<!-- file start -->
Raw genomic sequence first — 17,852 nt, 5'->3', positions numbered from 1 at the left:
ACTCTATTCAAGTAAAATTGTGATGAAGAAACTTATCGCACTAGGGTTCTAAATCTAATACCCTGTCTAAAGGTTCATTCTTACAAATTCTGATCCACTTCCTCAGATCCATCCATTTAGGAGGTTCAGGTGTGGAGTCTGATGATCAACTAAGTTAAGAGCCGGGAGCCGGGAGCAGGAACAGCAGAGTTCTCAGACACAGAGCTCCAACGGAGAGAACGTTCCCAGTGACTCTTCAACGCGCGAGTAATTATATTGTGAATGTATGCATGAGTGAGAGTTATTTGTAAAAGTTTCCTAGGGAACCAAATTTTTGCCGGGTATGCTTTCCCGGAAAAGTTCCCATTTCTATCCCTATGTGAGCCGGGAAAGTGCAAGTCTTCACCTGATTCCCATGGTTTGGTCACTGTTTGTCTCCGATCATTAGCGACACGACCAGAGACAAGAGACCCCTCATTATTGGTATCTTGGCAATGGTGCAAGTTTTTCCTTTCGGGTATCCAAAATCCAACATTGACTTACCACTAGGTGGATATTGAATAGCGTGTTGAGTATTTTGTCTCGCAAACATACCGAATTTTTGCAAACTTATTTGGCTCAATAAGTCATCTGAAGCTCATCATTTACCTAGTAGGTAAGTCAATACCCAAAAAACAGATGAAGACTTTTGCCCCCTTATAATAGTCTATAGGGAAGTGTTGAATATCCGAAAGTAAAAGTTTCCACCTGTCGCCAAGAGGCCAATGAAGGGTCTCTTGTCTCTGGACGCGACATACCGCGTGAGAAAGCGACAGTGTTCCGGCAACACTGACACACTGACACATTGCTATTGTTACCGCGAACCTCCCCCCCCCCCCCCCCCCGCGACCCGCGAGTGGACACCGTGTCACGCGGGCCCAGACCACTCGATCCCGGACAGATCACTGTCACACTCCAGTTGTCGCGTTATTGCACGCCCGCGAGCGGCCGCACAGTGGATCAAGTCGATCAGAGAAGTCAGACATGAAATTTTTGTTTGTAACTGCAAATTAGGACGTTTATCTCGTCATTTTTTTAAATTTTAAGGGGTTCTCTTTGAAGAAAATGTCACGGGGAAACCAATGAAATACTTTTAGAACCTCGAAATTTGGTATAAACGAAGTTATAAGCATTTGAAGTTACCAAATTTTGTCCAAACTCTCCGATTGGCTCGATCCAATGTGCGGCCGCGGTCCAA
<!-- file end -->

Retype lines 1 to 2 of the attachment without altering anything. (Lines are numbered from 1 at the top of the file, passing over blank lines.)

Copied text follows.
Raw genomic sequence first — 17,852 nt, 5'->3', positions numbered from 1 at the left:
ACTCTATTCAAGTAAAATTGTGATGAAGAAACTTATCGCACTAGGGTTCTAAATCTAATACCCTGTCTAAAGGTTCATTCTTACAAATTCTGATCCACTTCCTCAGATCCATCCATTTAGGAGGTTCAGGTGTGGAGTCTGATGATCAACTAAGTTAAGAGCCGGGAGCCGGGAGCAGGAACAGCAGAGTTCTCAGACACAGAGCTCCAACGGAGAGAACGTTCCCAGTGACTCTTCAACGCGCGAGTAATTATATTGTGAATGTATGCATGAGTGAGAGTTATTTGTAAAAGTTTCCTAGGGAACCAAATTTTTGCCGGGTATGCTTTCCCGGAAAAGTTCCCATTTCTATCCCTATGTGAGCCGGGAAAGTGCAAGTCTTCACCTGATTCCCATGGTTTGGTCACTGTTTGTCTCCGATCATTAGCGACACGACCAGAGACAAGAGACCCCTCATTATTGGTATCTTGGCAATGGTGCAAGTTTTTCCTTTCGGGTATCCAAAATCCAACATTGACTTACCACTAGGTGGATATTGAATAGCGTGTTGAGTATTTTGTCTCGCAAACATACCGAATTTTTGCAAACTTATTTGGCTCAATAAGTCATCTGAAGCTCATCATTTACCTAGTAGGTAAGTCAATACCCAAAAAACAGATGAAGACTTTTGCCCCCTTATAATAGTCTATAGGGAAGTGTTGAATATCCGAAAGTAAAAGTTTCCACCTGTCGCCAAGAGGCCAATGAAGGGTCTCTTGTCTCTGGACGCGACATACCGCGTGAGAAAGCGACAGTGTTCCGGCAACACTGACACACTGACACATTGCTATTGTTACCGCGAACCTCCCCCCCCCCCCCCCCCCGCGACCCGCGAGTGGACACCGTGTCACGCGGGCCCAGACCACTCGATCCCGGACAGATCACTGTCACACTCCAGTTGTCGCGTTATTGCACGCCCGCGAGCGGCCGCACAGTGGATCAAGTCGATCAGAGAAGTCAGACATGAAATTTTTGTTTGTAACTGCAAATTAGGACGTTTATCTCGTCATTTTTTTAAATTTTAAGGGGTTCTCTTTGAAGAAAATGTCACGGGGAAACCAATGAAATACTTTTAGAACCTCGAAATTTGGTATAAACGAAGTTATAAGCATTTGAAGTTACCAAATTTTGTCCAAACTCTCCGATTGGCTCGATCCAATGTGCGGCCGCGGTCCAA